Rahul Dravid, in an interview during last year’s IPL, called T20 a “complicated game” that is not “easy to decode”. This coming from a man who is widely regarded as one of the most astute readers of the game, tells you something about the nature of cricket’s fastest evolving format.
Experts are still trying to figure out cricket’s youngest and sleekest format. With franchise-based cricket leagues popping up around the world and huge corporate money coming in, the coaching staff is now accountable to produce results. Every possible strategy and every possible player from every nook and corner of the world is being looked at, with a specific role in mind for the team.
Cricket’s start-up format thrives on outside-the-box strategies. While opening the bowling with a spinner might have initially looked like a ploy that would work well in the sub-continent, a quick look at the Big Bash League shows that the most successful new ball bowlers this year are spinners.
Teams are focussing on matchups instead of just going in with their most settled unit. In a Big Bash game this season, Melbourne Renegades sent in Sunil Narine to counter the threat of Michael Beer’s left arm spin with the new ball. New age managers like Trent Woodhill of Melbourne Stars is using data mining techniques for decision making, or as they call it in sporting parlance, he is “money-balling”. What was initially thought of as a mindless slog fest, dubbed as cricketainment instead of real cricket, is now a cricket nerd’s dream with the kind of possibilities it throws.
While T20 cricket is thriving at the domestic league level, international teams still seem too busy to figure out the format. With packed Test and ODI calendars and a handful of T20 games each year, it’s hard to blame them. Virat Kohli said before the beginning of the T20 series against England that his bowlers will improve at death bowling for the Champions Trophy, a clear indication of a mindset that takes upcoming ODI tournaments more seriously than an odd T20 international game.
Team India has generally failed to give the T20 format its due attention in the past few years. With individual performers capable of winning games on their own, we have a decent win/loss record but the numbers don’t tell much of a story in international T20s, as there aren’t enough matches to go by. After winning the inaugural World T20 ten years ago, with a team that dared to experiment more than others, we have hardly explored any new ideas or unearthed enough new players who can be termed as “T20 specialists”.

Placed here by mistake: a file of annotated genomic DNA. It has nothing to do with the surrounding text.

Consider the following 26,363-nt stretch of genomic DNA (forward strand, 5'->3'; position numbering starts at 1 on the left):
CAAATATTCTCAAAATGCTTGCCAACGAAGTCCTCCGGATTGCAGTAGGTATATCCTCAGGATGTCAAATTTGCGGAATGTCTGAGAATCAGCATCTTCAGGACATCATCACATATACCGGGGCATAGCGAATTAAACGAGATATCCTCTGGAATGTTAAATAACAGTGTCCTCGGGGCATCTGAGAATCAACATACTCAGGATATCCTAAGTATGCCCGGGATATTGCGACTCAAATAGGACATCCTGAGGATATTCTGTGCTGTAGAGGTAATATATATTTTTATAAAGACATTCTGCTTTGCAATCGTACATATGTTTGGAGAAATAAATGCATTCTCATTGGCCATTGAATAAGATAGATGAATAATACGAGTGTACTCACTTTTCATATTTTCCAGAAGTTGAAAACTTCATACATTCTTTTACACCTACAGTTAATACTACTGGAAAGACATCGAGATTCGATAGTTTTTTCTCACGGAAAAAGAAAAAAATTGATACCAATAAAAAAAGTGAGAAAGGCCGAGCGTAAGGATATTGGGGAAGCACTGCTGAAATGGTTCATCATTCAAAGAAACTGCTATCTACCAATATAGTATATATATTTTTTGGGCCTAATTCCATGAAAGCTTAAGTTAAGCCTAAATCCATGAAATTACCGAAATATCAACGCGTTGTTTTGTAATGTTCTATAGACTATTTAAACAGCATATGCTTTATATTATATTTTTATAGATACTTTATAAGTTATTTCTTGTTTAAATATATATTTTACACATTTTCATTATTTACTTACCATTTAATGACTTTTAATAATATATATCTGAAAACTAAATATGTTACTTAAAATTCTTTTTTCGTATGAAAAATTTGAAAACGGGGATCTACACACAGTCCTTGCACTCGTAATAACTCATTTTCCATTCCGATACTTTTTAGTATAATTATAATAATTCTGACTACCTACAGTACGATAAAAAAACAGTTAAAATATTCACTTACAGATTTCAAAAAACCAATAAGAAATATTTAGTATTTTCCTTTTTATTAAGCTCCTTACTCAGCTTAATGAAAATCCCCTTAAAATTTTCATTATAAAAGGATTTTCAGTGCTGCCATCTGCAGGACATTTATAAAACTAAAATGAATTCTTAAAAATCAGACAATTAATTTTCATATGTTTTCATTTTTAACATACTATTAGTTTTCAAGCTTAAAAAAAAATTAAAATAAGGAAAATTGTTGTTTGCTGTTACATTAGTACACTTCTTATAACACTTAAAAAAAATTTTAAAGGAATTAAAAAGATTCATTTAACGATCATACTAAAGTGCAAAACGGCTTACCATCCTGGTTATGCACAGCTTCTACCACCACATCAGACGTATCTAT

The two best teams during last year’s World T20 stood out for their “no holds barred” approach to the game. Filled with all-rounders, England and West Indies gave their batsmen the license to express themselves. None of their batsmen seem intent on settling in and getting a big score. They figured out that two quick-fire 30s are more valuable than a well compiled 60 in this format.
In India’s semi-final game against West Indies, we were gushing over Kohli and Dhoni running quick twos, till West Indies responded with an all-out attack approach that pretty much takes run-outs out of the equation. They swing hard and hope to connect roughly fifty percent of the time. If one batsman fails, the next one comes and repeats the same exercise. With heavy bats and small outfields, it is a reasonably high percentage strategy, one that often succeeds better in T20 games on good batting wickets than those quick twos.
This is not to say that filling your team with big hitting batsmen is the only way to come on top in this format. Last year’s IPL was won by the team that had the best bowling unit and were consistently able to restrict the opposition scoring. No matter what approach you take, it’s important to find your strengths and have a clear strategy. A game that gets over in a jiffy hardly gives you any chance to make a strategic mistake. If plan A fails, you may not have time to recover with a plan B.
Given the unique requirements of the format, various teams have toyed with the idea of having separate coaches for the T20 format. The idea has a lot of merits given that international Test coaches already have a lot on their plate and can’t be relied upon to invest enough effort into figuring out the rigours of T20.
It may be a good idea to even have a separate bench of selectors who just look at T20 games and assist the national coaching panel in identifying young talent. We need to ensure that performance in domestic T20 competitions should be given more weightage for selection at international T20 games.
Indian teams have traditionally been averse to change of personnel. We rely on the old guard until it is proven to be completely worthless. This new age team under young captain needs to start being proactive instead of reactive with its changes if it wants to be successful in all formats of the game.
It was agonising to watch Rishabh Pant sit out the first T20 game against England on 26 January. Here is a fearless lad, who has been setting the domestic scene on fire this year and should have been an automatic choice for the T20 team. An insight into his mind in a recent Firstpost interview showed his fresh, uncluttered, almost Sehwagesque approach to batting.
Perhaps Pant is the secret sauce that we need to add to this star-studded lineup to come good. Let’s hope Kohli applies his Royal Challengers Bangalore mantra of “Play Bold” at Nagpur and gives this exciting youngster a stage to express himself.
Published Date: Jan 28, 2017 10:02 AM | Updated Date: Jan 28, 2017 10:02 AM